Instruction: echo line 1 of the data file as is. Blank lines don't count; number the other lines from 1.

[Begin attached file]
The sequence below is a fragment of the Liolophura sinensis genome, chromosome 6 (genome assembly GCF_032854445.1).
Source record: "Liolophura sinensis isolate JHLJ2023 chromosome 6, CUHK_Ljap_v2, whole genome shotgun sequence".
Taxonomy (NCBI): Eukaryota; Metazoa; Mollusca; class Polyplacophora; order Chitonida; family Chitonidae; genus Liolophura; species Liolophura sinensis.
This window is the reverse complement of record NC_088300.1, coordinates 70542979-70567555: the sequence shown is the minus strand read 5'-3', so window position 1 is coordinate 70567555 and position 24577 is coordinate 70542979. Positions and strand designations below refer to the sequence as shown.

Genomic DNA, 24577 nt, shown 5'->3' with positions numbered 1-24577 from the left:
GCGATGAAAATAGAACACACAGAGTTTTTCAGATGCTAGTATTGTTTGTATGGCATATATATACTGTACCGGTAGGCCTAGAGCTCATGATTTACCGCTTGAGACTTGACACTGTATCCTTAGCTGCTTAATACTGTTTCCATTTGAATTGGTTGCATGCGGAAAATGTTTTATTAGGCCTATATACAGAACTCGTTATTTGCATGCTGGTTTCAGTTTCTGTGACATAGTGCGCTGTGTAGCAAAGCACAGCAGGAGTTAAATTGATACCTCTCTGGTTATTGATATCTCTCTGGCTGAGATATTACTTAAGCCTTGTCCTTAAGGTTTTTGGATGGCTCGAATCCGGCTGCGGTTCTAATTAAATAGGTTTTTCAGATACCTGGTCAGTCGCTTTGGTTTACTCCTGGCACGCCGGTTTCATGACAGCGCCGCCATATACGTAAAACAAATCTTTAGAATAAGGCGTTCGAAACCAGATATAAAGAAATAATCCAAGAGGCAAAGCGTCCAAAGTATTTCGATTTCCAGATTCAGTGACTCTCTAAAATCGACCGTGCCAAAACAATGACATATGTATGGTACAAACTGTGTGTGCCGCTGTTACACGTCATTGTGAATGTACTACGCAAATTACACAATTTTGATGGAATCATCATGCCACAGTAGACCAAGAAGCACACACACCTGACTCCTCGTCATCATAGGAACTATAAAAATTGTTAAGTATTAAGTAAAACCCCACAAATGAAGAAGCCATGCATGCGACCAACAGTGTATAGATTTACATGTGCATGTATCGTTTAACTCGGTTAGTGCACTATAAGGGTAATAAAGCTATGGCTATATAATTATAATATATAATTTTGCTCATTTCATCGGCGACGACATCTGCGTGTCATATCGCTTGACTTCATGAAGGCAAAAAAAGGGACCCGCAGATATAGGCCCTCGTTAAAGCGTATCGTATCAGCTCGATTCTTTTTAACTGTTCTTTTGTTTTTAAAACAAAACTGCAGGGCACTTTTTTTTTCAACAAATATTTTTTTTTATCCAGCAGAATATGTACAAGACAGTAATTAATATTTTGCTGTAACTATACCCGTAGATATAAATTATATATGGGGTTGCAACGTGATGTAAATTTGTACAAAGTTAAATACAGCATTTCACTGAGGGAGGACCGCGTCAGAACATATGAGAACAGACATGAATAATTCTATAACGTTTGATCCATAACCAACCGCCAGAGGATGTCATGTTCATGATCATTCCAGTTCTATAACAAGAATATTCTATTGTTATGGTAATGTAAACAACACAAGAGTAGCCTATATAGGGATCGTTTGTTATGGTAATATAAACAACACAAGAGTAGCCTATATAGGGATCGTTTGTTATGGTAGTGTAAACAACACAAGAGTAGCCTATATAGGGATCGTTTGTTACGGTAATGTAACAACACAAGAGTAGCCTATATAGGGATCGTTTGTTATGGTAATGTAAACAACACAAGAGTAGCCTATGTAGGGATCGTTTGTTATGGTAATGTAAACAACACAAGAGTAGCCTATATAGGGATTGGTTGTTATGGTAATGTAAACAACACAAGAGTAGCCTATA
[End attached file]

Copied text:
The sequence below is a fragment of the Liolophura sinensis genome, chromosome 6 (genome assembly GCF_032854445.1).